Love in the Time of Ebola

posted by Scott Schaeffer-Duffy on January 30th, 2015

bethuneSome Americans responded to the ebola epidemic in West Africa by offering to care for the victims. Unfortunately, most of us were swept up in fear of the disease’s dreadful symptoms and mortality rate. Proposals circulated to block all flights to and from Liberia, Sierra Leone, and Guinea. Emblematic of the hysteria, a Catholic school teacher and registered nurse from Louisville, Kentucky was forced to resign after returning from a medical mission to Kenya, even though she was never closer than 3,000 miles from the ebola outbreaks.

Fundamental changes in how we treat African visitors and returning medical volunteers were proposed for a disease that ultimately killed only two people on US soil. One can only imagine the draconian measures that would be adopted in a real pandemic.

Those who doubt that Americans would jettison cherished civil liberties and human rights in a crisis need only read the highly redacted report on the CIA’s use of torture after 9/11. In response to the murder of 2,977 people, we killed more than a half million Afghans and Iraqis in undeclared wars; we violated the Geneva Convention on the treatment of prisoners in Guantanamo and elsewhere; we sanctioned drone assassinations of terror suspects, including American citizens; we allowed the government to engage in widespread warrantless surveillance; and we militarized our police forces. Who knows what kind of a fascist state we might now be living in had 9/11 been more than an isolated attack.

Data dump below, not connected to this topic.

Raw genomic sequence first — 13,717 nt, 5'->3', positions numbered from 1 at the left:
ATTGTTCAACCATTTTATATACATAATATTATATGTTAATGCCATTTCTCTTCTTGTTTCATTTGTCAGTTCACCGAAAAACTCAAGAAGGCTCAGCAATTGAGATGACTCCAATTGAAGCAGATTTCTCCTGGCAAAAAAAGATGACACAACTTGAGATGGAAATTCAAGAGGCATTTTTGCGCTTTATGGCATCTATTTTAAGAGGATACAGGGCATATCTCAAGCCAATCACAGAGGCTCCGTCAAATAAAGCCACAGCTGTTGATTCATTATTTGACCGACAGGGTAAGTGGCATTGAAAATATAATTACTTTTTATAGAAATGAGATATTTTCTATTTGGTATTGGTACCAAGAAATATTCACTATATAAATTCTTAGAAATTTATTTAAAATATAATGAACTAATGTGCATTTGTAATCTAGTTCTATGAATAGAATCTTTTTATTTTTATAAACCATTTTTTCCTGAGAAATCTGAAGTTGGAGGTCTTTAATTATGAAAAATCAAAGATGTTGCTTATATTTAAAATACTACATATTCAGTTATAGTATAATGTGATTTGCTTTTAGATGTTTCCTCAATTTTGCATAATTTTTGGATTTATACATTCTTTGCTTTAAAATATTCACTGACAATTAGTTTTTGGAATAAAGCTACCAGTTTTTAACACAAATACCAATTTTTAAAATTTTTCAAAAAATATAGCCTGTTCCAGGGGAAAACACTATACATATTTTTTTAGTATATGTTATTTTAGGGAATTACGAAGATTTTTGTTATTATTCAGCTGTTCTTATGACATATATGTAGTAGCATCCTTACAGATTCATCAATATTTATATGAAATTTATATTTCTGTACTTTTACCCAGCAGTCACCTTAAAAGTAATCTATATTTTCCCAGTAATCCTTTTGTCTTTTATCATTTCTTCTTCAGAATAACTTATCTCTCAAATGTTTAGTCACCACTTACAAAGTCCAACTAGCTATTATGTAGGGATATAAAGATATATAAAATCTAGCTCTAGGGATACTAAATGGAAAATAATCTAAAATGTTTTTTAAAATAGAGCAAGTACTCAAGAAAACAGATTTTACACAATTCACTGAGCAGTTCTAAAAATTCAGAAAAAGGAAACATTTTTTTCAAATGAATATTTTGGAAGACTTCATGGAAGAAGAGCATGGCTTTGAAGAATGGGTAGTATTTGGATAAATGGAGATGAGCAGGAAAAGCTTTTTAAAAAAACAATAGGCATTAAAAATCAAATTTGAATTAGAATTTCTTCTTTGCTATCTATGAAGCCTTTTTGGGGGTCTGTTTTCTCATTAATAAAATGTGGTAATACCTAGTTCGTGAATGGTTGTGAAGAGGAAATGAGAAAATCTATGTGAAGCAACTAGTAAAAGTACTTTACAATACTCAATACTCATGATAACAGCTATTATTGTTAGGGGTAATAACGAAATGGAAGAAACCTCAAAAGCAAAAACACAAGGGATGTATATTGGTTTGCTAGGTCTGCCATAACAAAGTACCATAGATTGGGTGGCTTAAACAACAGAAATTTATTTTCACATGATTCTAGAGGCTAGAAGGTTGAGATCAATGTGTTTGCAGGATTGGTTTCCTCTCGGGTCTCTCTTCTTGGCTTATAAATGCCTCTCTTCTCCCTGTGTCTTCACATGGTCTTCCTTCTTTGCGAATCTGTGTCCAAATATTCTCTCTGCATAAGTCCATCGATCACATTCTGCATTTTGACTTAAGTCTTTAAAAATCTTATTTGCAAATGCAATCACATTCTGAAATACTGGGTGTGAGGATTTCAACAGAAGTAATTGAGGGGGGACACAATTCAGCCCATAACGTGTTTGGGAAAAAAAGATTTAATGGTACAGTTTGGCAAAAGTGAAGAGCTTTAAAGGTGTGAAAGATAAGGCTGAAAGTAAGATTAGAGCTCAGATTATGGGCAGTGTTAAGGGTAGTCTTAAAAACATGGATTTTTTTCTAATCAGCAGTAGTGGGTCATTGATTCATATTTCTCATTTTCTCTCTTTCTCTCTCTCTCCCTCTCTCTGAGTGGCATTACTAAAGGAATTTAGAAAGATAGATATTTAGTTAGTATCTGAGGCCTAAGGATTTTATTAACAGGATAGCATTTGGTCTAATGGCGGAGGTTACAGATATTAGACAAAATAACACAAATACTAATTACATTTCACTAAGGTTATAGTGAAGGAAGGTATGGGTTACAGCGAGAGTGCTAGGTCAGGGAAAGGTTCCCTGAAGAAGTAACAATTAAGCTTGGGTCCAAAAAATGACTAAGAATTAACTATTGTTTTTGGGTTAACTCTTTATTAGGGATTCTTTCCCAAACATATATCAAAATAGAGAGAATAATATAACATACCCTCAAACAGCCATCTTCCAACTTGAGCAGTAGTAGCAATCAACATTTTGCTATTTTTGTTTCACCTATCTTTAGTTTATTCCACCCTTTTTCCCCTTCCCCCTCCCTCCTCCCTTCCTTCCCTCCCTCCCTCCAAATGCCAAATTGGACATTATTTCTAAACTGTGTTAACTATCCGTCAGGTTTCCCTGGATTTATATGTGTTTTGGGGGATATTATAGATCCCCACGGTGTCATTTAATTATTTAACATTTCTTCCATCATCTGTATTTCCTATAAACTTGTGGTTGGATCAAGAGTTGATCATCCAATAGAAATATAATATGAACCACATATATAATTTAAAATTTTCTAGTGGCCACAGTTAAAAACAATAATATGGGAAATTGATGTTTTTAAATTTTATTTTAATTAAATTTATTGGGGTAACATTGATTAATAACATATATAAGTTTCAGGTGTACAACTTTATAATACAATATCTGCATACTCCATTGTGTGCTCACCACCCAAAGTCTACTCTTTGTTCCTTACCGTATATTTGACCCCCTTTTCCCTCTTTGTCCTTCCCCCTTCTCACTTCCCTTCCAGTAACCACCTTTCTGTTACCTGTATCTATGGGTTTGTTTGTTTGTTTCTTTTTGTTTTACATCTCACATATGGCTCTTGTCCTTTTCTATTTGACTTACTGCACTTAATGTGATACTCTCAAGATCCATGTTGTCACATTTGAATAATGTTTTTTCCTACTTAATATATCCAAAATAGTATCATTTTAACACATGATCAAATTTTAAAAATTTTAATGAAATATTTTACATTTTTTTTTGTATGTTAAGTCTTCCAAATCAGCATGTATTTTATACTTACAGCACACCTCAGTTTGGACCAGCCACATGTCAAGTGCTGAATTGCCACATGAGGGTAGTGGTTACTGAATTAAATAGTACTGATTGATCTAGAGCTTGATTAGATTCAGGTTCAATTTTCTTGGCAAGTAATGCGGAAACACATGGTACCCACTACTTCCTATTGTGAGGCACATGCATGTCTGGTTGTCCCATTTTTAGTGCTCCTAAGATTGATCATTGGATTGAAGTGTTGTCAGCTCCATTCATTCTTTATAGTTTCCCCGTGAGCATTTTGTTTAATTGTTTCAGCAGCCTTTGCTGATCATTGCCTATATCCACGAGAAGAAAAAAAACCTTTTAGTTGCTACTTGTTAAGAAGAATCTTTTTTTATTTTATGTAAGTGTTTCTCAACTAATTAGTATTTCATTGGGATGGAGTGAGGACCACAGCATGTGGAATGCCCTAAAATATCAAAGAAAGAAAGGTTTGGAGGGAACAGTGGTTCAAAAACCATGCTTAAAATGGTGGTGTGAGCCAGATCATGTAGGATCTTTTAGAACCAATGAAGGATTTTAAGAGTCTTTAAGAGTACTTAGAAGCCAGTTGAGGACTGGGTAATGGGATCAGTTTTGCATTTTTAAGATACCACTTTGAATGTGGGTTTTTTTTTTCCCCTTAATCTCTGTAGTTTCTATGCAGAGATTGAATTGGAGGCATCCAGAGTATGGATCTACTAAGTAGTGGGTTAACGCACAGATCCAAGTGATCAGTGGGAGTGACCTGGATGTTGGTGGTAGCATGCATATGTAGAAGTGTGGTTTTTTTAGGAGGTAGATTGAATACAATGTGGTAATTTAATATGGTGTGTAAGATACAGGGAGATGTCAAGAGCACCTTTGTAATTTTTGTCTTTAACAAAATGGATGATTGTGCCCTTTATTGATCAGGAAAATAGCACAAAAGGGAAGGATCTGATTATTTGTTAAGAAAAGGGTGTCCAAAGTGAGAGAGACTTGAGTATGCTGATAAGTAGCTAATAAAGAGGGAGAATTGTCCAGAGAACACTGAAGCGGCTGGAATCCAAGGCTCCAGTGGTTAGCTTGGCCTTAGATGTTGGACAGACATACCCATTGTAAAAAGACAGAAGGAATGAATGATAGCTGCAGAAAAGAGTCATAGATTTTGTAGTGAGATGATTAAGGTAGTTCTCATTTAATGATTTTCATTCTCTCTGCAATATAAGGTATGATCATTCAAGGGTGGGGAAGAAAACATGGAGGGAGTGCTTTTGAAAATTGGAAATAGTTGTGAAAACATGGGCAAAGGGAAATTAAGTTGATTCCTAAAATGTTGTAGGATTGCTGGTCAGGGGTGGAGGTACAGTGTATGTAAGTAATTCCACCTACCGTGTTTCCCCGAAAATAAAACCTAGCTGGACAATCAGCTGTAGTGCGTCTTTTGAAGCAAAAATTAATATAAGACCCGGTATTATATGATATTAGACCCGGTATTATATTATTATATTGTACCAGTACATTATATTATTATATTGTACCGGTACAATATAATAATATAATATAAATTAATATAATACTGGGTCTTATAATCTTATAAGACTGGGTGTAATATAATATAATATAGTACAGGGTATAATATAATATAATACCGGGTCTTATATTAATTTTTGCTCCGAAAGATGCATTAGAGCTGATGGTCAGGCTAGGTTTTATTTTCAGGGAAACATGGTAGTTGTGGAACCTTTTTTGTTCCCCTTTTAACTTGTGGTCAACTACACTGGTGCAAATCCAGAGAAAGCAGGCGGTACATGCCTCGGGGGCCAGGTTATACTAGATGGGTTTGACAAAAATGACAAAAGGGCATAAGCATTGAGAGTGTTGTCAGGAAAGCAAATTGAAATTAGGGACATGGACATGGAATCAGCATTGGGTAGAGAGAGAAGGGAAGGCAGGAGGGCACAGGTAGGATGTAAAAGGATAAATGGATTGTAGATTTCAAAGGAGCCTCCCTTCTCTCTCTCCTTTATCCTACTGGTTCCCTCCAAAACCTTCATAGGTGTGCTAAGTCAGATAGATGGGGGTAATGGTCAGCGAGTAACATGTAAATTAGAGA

Christian ideals tend to get set aside in tough situations. When soldiers came to arrest Jesus, Peter drew and used his sword. When the Roman Empire was threatened with invasion, the Church adopted the Just War Theory. After the Japanese attacked Pearl Harbor, most Catholic Workers parted company with Dorothy Day on pacifism and enlisted in the military. During the Cold War, Catholic ethicists waived the duty to be hospitable when one’s family was hunkered down in a bomb shelter after a nuclear strike.


Like vegetarians between meals or pacifists between wars, we make the sign of the Cross at Mass and pray “forgive us our trespasses as we forgive those who tresspass against us,” but outside church we flinch when faced with the challenge to love real enemies or to be hospitable to the destitute, the prisoner, or the sick. And yet, from lepers to the very people who crucified Him, Jesus never varied His loving approach.

For most of us though, tough situations inspire more fear and anger than love. Fear causes us to exaggerate risks. Ebola becomes the most virulent plague in history. Anger lets us demonize others. Osama bin Laden becomes another Hitler. As rhetoric escalates, it becomes harder to espouse hospitality or nonviolence. Anger was so high after 9/11, that television commentator Bill Maher was fired for asking what bin Laden’s motivations were. To even hint that US policy might be partially at fault was unacceptable. The mantra that bin Laden was simply “evil” made war inevitable.

And now we are faced with the killing of Michael Brown, an unarmed, black 18-year-old, by Darren Wilson, a white police officer. Brown was one of an increasing number of black males killed by police. After a grand jury failed to indict Wilson, some people went into a riotous rage. Anger at police escalated. A month later, two New York City police officers were killed by an unstable individual in retaliation for Brown’s death. And now police, who really do need to acknowledge a problem with racism, have become extremely defensive. NYC police officers at the funerals of their murdered colleagues, turned their backs on Mayor Belasio for his rhetoric against police brutality. Angry responses to Brown’s death have hardened battle lines and made conflict resolution less likely.